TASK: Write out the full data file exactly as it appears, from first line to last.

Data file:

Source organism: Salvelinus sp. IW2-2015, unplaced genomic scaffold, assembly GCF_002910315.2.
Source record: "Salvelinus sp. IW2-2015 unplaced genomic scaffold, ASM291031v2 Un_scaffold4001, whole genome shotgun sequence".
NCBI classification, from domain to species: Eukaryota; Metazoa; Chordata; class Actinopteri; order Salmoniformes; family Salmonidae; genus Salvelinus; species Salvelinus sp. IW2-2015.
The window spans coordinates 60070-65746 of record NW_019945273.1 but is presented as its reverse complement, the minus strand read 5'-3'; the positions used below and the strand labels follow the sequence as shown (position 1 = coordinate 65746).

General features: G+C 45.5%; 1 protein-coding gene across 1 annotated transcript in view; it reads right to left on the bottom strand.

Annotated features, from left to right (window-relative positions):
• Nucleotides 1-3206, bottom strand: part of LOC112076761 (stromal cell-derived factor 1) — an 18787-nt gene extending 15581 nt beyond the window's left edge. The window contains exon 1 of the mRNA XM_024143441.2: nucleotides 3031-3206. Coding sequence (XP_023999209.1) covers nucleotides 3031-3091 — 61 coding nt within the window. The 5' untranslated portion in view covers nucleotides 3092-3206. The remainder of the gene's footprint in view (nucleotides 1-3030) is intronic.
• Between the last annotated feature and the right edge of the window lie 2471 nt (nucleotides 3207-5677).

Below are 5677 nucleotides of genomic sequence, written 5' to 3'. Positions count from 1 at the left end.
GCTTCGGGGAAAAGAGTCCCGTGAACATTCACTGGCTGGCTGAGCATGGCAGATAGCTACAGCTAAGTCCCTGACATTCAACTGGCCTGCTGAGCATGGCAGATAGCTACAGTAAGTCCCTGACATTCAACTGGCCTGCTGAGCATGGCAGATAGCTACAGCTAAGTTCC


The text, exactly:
Source organism: Salvelinus sp. IW2-2015, unplaced genomic scaffold, assembly GCF_002910315.2.
Source record: "Salvelinus sp. IW2-2015 unplaced genomic scaffold, ASM291031v2 Un_scaffold4001, whole genome shotgun sequence".
NCBI classification, from domain to species: Eukaryota; Metazoa; Chordata; class Actinopteri; order Salmoniformes; family Salmonidae; genus Salvelinus; species Salvelinus sp. IW2-2015.
The window spans coordinates 60070-65746 of record NW_019945273.1 but is presented as its reverse complement, the minus strand read 5'-3'; the positions used below and the strand labels follow the sequence as shown (position 1 = coordinate 65746).

General features: G+C 45.5%; 1 protein-coding gene across 1 annotated transcript in view; it reads right to left on the bottom strand.

Annotated features, from left to right (window-relative positions):
• Nucleotides 1-3206, bottom strand: part of LOC112076761 (stromal cell-derived factor 1) — an 18787-nt gene extending 15581 nt beyond the window's left edge. The window contains exon 1 of the mRNA XM_024143441.2: nucleotides 3031-3206. Coding sequence (XP_023999209.1) covers nucleotides 3031-3091 — 61 coding nt within the window. The 5' untranslated portion in view covers nucleotides 3092-3206. The remainder of the gene's footprint in view (nucleotides 1-3030) is intronic.
• Between the last annotated feature and the right edge of the window lie 2471 nt (nucleotides 3207-5677).

Below are 5677 nucleotides of genomic sequence, written 5' to 3'. Positions count from 1 at the left end.
GCTTCGGGGAAAAGAGTCCCGTGAACATTCACTGGCTGGCTGAGCATGGCAGATAGCTACAGCTAAGTCCCTGACATTCAACTGGCCTGCTGAGCATGGCAGATAGCTACAGTAAGTCCCTGACATTCAACTGGCCTGCTGAGCATGGCAGATAGCTACAGCTAAGTTCC